early as July 2021.) That said, the company estimates that it will be able
to make three billion doses by the end of 2021; that’s enough for only 20
percent of the world’s population.

Poor countries have faced such problems before. The W.T.O.’s creation in
1995 coincided with a surge of H.I.V./AIDS in sub-Saharan Africa
<https://www.nejm.org/doi/full/10.1056/NEJMp048156>. By 1996, new treatments
<https://academic.oup.com/jac/article/54/1/10/746768> were developed that
made AIDS a mostly manageable condition — though only for people who could
afford them. Nongeneric drugs cost about $10,000 a year
at the turn of the century, and were well out of the reach of many people
in, say, South Africa <https://msfaccess.org/worldwide-revolt-access>. It took
the South African government almost a decade
to break the monopolies held by foreign drug companies that kept the
country hostage, and kept people there dying.

In Brazil, Gilead Sciences, the monopoly owner of sofosbuvir, a
breakthrough treatment for hepatitis C, has been in a deadlock with the
over expanding and cheapening access to the drug for Brazilians. By several
when Gilead Sciences obtained patents for sofosbuvir in early 2019, it
hiked the price for Brazilian public agencies from $16 to $240 a capsule
Yet that would drop to about $8 if the drug were produced locally under a
compulsory licensing scheme
<https://www.ncbi.nlm.nih.gov/pmc/articles/PMC2893582/> that the TRIPs
agreement already allows in some circumstances.

Countries in which drugs are relatively cheap, such as India, face another
kind of challenge: attempts to overturn the laws that make those drugs
accessible there. Novartis, the Swiss pharmaceutical giant, fought a
decade-long battle to secure monopoly control
in India over its treatment for leukemia, and in the process tried to have a
key provision of Indian patent law struck down
<https://www.escr-net.org/caselaw/2020/novartis-ag-v-union-india-2007> as
unconstitutional. (It failed on both fronts.)

What’s more, the crisis of access to affordable medicines also affects
countries whose governments defend extensive intellectual property
protections for companies: Insulin
for example, can be punishingly expensive in the United States.

<https://www.nytimes.com/2020/10/29/health/covid-remdesivir-gilead.html>, a
drug used to treat Covid-19 (with mixed results
<https://www.nytimes.com/2020/11/17/opinion/remdesivir-covid-fda.html>), is
now in short supply in the United States
and Europe
Gilead Sciences, remdesivir’s manufacturer, has retained its monopoly over
the drug in rich countries, but in May it signed licensing agreements with
companies in 127 countries
so that they could produce generic versions for sale there. The result?
While there have been shortages of the drug in the West, it has been
available in increasingly stable supplies in several poor countries,
sometimes at one-tenth of the price

But the governments of rich countries can push back against Big Pharma,
too, and sometimes have done so — despite the pharmaceutical industry’s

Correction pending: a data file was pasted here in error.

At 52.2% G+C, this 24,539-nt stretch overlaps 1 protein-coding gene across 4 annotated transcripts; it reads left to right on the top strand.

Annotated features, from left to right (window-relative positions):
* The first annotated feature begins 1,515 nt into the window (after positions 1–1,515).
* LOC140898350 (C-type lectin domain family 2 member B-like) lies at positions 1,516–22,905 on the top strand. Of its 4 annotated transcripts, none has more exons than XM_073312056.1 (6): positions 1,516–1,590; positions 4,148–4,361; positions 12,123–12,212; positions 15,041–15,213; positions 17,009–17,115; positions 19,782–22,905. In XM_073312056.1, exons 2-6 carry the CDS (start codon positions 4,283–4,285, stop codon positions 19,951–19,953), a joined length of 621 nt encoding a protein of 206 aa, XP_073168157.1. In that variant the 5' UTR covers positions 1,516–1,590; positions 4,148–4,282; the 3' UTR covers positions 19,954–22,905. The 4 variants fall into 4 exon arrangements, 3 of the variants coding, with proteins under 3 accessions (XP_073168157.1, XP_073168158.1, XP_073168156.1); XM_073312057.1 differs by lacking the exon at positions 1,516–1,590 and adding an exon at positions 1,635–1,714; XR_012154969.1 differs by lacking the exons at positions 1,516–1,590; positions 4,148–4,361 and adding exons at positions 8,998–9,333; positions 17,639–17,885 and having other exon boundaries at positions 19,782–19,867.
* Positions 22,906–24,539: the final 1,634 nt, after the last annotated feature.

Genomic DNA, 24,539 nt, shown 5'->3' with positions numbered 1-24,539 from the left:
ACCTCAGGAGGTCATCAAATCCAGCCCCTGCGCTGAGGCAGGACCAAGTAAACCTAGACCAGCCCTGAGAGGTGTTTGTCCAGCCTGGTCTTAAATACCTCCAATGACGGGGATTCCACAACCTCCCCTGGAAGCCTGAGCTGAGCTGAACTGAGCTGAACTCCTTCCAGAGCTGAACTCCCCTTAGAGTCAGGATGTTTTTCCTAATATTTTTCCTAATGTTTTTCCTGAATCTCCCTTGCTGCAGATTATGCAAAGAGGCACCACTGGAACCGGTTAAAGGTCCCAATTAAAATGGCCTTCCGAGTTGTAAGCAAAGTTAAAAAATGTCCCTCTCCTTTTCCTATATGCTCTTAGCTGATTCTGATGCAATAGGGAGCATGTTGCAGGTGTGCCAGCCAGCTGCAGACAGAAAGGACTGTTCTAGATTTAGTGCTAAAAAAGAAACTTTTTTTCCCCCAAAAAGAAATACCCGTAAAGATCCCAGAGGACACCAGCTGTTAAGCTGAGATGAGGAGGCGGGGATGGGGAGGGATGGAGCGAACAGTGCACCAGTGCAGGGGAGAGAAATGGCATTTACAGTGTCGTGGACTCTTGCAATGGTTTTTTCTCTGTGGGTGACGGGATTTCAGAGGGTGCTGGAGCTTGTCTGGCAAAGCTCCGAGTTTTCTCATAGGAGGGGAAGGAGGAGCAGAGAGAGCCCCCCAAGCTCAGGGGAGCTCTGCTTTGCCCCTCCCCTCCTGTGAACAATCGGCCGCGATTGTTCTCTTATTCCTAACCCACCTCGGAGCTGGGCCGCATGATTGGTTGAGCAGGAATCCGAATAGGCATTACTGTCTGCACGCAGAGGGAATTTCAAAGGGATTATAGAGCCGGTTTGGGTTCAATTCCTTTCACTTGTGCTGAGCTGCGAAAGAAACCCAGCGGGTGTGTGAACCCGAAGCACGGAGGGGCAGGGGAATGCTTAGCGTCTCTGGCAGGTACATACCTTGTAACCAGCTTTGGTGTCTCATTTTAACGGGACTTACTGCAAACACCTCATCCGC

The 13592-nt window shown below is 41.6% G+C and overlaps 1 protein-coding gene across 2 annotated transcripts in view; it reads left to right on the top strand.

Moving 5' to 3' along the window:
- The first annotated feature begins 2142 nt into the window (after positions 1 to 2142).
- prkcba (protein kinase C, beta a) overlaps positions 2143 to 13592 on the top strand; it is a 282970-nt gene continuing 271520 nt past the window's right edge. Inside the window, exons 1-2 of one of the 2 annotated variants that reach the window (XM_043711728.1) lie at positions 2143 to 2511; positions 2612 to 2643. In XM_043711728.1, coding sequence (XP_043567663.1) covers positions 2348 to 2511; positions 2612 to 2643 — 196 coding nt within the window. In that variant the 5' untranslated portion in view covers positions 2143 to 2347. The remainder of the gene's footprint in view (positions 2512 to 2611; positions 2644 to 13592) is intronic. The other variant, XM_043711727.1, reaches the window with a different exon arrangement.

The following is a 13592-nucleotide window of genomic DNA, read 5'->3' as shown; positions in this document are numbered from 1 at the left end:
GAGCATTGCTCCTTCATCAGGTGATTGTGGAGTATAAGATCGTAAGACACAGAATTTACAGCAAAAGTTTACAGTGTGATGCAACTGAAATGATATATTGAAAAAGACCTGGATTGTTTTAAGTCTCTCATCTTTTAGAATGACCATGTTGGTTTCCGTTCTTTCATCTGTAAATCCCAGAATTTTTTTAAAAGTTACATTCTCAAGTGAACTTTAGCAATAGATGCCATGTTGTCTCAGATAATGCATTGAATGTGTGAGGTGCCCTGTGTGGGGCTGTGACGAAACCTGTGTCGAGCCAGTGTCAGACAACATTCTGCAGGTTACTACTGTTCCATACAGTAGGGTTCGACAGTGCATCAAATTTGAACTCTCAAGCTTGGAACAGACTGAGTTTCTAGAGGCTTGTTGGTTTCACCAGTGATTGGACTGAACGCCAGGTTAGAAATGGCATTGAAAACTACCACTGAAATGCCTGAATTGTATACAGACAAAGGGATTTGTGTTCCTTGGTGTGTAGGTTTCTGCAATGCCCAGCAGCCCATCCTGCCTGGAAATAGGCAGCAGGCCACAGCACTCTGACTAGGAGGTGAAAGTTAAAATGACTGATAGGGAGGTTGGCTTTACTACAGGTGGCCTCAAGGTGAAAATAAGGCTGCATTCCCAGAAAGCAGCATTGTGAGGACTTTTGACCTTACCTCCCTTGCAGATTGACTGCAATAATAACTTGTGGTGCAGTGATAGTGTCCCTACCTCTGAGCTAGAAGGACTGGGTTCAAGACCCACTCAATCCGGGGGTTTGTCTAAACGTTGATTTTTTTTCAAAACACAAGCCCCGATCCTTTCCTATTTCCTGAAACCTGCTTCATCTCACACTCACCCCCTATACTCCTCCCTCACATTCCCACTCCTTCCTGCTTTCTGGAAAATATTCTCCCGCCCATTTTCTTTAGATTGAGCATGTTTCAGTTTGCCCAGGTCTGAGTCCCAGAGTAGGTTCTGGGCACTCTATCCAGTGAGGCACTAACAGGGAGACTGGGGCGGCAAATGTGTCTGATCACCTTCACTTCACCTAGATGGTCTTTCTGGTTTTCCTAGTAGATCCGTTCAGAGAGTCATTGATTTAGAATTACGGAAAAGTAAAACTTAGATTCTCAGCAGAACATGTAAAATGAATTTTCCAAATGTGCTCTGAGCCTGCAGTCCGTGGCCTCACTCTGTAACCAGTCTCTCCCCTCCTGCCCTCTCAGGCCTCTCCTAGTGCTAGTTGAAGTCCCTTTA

sometimes colossal financial clout. (Campaign and lobbying contributions
from drugmakers to the U.S. federal government totaled some $4.7 billion
between 1999 and 2018, according to one recent study
<https://www.ncbi.nlm.nih.gov/pmc/articles/PMC7054854/>.) In the aftermath
of 9/11, the United States feared an anthrax attack and needed unusually
large supplies of ciprofloxacin from Bayer; when the government threatened
to bypass the company’s patent
and buy generic alternatives, the company lowered the price of the
antibiotic and increased supplies

In Britain last year, families of children with cystic fibrosis petitioned
the government to suspend a company’s monopoly over Orkambi, the first
significant treatment for the disease. After political parties threw their
weight behind the petition, Vertex, the maker of Orkambi, agreed to sell
the drug at a much lower price
than it had been holding out for.

As for coronavirus vaccines and Covid-19 treatments, another meeting of the
TRIPs Council is scheduled for Dec. 10; on Dec. 16 and 17 the W.T.O.’s
general council, one of the organization’s highest decision-making bodies,
will meet. The United States, the European Union , and Britain are expected
to dig their heels in.

Yet mounting pressure from poor countries at the W.T.O. should give the
governments of rich countries leverage to negotiate with their
pharmaceutical companies for cheaper drugs and vaccines worldwide. Leaning
on those companies is the right the thing to do in the face of a global
pandemic; it is also the best way for the governments of rich countries to
take care of their own populations, which in some cases experience more
severe drug shortages than do people in far less affluent places.

Last month, the editorial board of The Wall Street Journal denounced the
TRIPs waiver proposal put forward by India and South Africa as a “patent
adding that “their effort would harm everyone, including the poor.” In
fact, the effort would help everyone, including the rich — if only the rich
could see that.

Achal Prabhala is the coordinator of the AccessIBSA project, which
campaigns for access to medicines, and a fellow of the Shuttleworth
Foundation, in Bangalore. Arjun Jayadev is a professor of economics at Azim
Premji University, in Bangalore, and a senior economist at the Institute
for New Economic Thinking. Dean Baker is a senior economist at the Center
for Economic and Policy Research in Washington, D.C.